When The Prom premiered in Atlanta, Georgia, in 2016, it was perhaps only a matter of time before someone sought to bring the stage musical to the big screen. In fact, the show had only been running on Broadway for six months when director Ryan Murphy announced he was doing just that for streaming giant Netflix.
Like any teenager, gay student Emma Nolan wants to bring her partner to the high school prom, but the PTA breaks into a homophobic rage and, on discovering they cannot ban her from the event, cancels the prom altogether, causing Emma’s classmates to bully and harass her for ruining the biggest night in the school calendar. Meanwhile, two narcissistic Broadway stars are wounded by crushing reviews of their latest show and decide to jump on the Emma bandwagon with fellow out of work actors to generate positive publicity. Following a successful legal challenge backed by the school’s principal, the prom is back on, but is all as it seems?
This is, sadly, more than simply a reimagining of a classic high school love story for the modern era. The Prom was inspired by the true story of Constance McMillen who, in 2010, was refused permission to take her girlfriend to her high school prom in Itawamba County, Mississippi. After she began legal proceedings to challenge their refusal, the school board cancelled the prom entirely. The school’s parents organised a private prom, but sent McMillen and her date to a fake prom attended by just five other students. Amidst the subsequent media storm, celebrities rallied round McMillen, and after a US District Court ruled that the school had violated her First Amendment rights, the school paid McMillen an out of court settlement of $35,000 and agreed to create a non-discrimination policy which included sexual orientation.
Unfortunately for this legal geek, the courtroom drama in The Prom takes place off-screen. Instead, viewers are treated to two hours of over-the-top song-and-dance routines, interlocking stories of tragedy, love and redemption, and that James Corden performance.
Speaking from the perspective of a bisexual man, I was more distracted by Corden’s absurd, almost comical, American accent to notice whether his portrayal of gay Broadway star Barry Glickman was “gross and offensive” on the first watch. Corden himself said he was “very proud” of his performance and that he drew on the guidance of the film’s queer director, so I will leave it to others to reach their own conclusion.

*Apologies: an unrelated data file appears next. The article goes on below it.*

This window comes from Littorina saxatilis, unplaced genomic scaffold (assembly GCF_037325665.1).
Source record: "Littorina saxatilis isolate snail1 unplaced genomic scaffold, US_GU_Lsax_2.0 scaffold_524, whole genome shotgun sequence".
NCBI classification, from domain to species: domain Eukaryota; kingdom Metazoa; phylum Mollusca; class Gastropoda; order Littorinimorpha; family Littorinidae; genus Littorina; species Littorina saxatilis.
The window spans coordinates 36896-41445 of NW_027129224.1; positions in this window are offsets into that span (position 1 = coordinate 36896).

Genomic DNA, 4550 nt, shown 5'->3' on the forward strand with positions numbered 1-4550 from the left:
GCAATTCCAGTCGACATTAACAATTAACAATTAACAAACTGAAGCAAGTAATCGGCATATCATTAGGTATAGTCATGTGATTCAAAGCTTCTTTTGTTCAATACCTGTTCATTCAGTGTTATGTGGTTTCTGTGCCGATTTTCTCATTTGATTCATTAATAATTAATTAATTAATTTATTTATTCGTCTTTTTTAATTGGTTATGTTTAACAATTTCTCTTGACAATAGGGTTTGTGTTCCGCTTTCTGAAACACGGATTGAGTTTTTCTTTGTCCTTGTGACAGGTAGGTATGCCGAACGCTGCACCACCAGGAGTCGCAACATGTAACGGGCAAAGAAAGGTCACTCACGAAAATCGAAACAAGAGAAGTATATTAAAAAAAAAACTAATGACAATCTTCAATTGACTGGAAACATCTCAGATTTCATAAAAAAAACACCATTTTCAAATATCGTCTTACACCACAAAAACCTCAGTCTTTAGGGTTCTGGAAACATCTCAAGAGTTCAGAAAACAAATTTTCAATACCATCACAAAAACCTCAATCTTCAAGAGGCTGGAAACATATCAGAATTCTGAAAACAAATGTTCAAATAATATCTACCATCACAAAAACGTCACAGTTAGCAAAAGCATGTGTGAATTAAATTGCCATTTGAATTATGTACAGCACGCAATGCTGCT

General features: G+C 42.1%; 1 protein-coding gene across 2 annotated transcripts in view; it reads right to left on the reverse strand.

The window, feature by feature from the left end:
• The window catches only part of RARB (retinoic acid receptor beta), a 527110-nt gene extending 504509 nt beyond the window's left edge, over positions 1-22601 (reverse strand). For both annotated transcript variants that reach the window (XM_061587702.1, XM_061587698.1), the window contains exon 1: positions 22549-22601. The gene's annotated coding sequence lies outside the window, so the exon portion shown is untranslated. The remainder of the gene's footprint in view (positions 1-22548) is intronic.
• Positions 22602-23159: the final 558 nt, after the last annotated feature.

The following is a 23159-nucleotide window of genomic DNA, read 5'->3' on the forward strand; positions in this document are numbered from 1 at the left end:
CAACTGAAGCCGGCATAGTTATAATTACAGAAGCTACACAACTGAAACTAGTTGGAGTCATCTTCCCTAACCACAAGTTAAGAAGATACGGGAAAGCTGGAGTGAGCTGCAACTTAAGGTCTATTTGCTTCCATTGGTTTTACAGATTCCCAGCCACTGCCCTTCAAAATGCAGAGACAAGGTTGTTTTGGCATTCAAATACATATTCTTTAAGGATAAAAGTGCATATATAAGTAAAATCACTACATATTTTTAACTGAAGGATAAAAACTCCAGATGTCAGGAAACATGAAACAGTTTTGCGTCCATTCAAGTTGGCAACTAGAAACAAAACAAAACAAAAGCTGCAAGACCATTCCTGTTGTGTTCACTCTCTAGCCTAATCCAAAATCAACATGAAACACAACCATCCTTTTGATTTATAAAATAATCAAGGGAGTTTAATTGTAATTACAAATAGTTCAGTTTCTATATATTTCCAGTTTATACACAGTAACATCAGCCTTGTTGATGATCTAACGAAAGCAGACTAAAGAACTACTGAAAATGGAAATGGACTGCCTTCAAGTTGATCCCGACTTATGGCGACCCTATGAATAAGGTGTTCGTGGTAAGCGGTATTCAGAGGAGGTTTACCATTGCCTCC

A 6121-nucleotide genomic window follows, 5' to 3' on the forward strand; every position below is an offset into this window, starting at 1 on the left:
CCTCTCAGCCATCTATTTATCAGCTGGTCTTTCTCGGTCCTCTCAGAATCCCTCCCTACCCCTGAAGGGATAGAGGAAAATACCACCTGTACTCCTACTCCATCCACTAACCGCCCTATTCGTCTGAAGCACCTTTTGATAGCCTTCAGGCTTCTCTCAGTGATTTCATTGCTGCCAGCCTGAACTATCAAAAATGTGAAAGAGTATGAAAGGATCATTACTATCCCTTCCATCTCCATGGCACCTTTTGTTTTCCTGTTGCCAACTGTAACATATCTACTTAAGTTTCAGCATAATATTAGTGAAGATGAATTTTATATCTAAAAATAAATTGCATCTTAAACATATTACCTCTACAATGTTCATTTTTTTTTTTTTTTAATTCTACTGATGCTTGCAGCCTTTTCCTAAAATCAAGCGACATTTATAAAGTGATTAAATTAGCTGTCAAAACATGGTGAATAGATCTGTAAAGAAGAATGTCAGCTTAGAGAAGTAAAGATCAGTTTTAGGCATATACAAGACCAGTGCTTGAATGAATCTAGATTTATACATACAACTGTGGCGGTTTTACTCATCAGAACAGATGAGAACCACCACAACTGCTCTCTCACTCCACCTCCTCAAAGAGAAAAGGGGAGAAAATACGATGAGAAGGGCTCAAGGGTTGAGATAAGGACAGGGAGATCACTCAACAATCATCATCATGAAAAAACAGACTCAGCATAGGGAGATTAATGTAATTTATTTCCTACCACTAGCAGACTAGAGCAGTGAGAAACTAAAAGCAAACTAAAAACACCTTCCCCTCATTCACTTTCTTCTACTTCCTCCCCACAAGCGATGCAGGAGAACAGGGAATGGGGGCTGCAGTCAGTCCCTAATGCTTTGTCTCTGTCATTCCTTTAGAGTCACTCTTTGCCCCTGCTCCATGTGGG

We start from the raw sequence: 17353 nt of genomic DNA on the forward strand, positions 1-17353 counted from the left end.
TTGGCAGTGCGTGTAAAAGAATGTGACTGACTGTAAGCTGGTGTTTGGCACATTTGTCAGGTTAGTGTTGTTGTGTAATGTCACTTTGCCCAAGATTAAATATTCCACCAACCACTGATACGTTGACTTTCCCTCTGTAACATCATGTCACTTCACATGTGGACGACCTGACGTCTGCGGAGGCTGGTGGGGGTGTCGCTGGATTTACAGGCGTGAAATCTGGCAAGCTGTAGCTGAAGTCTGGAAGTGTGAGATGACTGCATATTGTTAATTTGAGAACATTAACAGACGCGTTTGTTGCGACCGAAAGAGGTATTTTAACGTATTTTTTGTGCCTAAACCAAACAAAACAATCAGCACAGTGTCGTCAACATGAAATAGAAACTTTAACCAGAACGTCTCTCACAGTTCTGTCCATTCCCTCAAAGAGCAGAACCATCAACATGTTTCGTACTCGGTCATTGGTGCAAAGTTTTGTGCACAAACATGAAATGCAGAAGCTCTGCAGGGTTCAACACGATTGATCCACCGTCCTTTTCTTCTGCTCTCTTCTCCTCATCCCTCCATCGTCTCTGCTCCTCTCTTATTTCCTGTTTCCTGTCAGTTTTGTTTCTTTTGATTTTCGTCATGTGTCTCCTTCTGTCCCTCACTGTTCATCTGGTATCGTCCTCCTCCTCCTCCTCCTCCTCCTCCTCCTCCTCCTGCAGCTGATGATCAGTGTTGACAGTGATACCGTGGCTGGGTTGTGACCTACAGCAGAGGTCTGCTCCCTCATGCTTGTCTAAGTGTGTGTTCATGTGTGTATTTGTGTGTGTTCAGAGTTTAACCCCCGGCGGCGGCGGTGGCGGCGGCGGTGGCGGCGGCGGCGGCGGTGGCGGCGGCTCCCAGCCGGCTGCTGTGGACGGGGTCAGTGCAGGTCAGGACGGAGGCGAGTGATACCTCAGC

Whilst Corden’s portrayal prompted criticism, the film’s overall LGBT+ credentials are impressive. For a story told half in song, it is suprisingly strong on the themes of injustice, prejudice, bigotry and the struggles of teenagers frightened to be open about their true selves. The role of Emma was handed to queer actor Jo Ellen Pellman, who shines in her film debut, while Emma’s girlfriend Alyssa Green is played by queer actress Ariana DeBose. Her namesake Ariana Grande was originally cast in the role of Alyssa, but after watching the film it is difficult to see where she could have added to DeBose’s stellar performance.
Although Grande was forced to drop out due to conflicts with her world concert tour, The Prom is not short on a star cast. Meryl Streep, Andrew Rannells and Nicole Kidman are entertaining alongside Corden, while Keegan-Michael Key, Kerry Washington, Kevin Chamberlin, Tracy Ullman and Mary Kay Place provide excitement, fun and emotion in their supporting roles. Despite their credentials, however, none shine as brightly as Pellman, who settles naturally into her leading role full of the “soul and spunk and spirit — and that amazing smile” that prompted Murphy to hand the newcomer her long overdue break.
The mostly upbeat and vibrant soundtrack was written by Chad Baguelin to music by Matthew Sklar, and as the cast put their own unique spin on the musical numbers it is difficult to choose a standout song. This is by far Streep’s strongest musical performance, nowhere more evident than in her powerful rendition of It’s Not About Me early on in the film, but Pellman’s performance of Unruly Heart will tug on the heartstrings of the straightest of viewers and resonate with many in the LGBT+ community.
As far as high school musicals go, The Prom will never reach the cult status of Grease, but with its overriding themes of tolerance and self-love, and its reminder that LGBT+ teens can find happiness even after facing rejection from within their own family, it brings a positive message to young people who may be questioning their sexuality or facing discrimination for who they are.
For that alone, despite its flaws, The Prom deserves a solid 4/5 stars – alongside its own brand of tissues, because trust me: you will need them by the end of the film!